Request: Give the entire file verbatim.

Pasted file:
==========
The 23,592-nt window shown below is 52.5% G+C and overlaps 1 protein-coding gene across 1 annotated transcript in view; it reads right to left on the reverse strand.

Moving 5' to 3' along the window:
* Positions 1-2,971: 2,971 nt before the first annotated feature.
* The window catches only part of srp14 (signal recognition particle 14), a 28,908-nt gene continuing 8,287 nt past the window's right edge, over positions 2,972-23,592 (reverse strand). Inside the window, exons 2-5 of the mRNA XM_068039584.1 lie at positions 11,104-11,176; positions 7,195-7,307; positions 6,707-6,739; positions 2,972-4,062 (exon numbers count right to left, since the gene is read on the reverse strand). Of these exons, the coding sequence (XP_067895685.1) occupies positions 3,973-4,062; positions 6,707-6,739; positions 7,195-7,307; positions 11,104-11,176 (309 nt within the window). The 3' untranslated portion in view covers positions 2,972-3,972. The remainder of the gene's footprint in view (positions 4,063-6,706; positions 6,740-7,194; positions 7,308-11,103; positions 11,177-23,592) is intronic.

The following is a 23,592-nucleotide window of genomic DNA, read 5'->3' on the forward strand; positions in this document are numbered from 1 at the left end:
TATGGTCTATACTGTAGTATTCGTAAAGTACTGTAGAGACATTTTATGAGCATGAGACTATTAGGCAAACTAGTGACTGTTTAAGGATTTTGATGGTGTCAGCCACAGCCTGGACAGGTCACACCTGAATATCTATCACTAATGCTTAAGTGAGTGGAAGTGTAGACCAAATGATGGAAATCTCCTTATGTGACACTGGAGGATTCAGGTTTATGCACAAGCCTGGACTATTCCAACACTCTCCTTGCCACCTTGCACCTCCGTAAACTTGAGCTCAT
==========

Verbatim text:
The 23,592-nt window shown below is 52.5% G+C and overlaps 1 protein-coding gene across 1 annotated transcript in view; it reads right to left on the reverse strand.

Moving 5' to 3' along the window:
* Positions 1-2,971: 2,971 nt before the first annotated feature.
* The window catches only part of srp14 (signal recognition particle 14), a 28,908-nt gene continuing 8,287 nt past the window's right edge, over positions 2,972-23,592 (reverse strand). Inside the window, exons 2-5 of the mRNA XM_068039584.1 lie at positions 11,104-11,176; positions 7,195-7,307; positions 6,707-6,739; positions 2,972-4,062 (exon numbers count right to left, since the gene is read on the reverse strand). Of these exons, the coding sequence (XP_067895685.1) occupies positions 3,973-4,062; positions 6,707-6,739; positions 7,195-7,307; positions 11,104-11,176 (309 nt within the window). The 3' untranslated portion in view covers positions 2,972-3,972. The remainder of the gene's footprint in view (positions 4,063-6,706; positions 6,740-7,194; positions 7,308-11,103; positions 11,177-23,592) is intronic.

The following is a 23,592-nucleotide window of genomic DNA, read 5'->3' on the forward strand; positions in this document are numbered from 1 at the left end:
TATGGTCTATACTGTAGTATTCGTAAAGTACTGTAGAGACATTTTATGAGCATGAGACTATTAGGCAAACTAGTGACTGTTTAAGGATTTTGATGGTGTCAGCCACAGCCTGGACAGGTCACACCTGAATATCTATCACTAATGCTTAAGTGAGTGGAAGTGTAGACCAAATGATGGAAATCTCCTTATGTGACACTGGAGGATTCAGGTTTATGCACAAGCCTGGACTATTCCAACACTCTCCTTGCCACCTTGCACCTCCGTAAACTTGAGCTCAT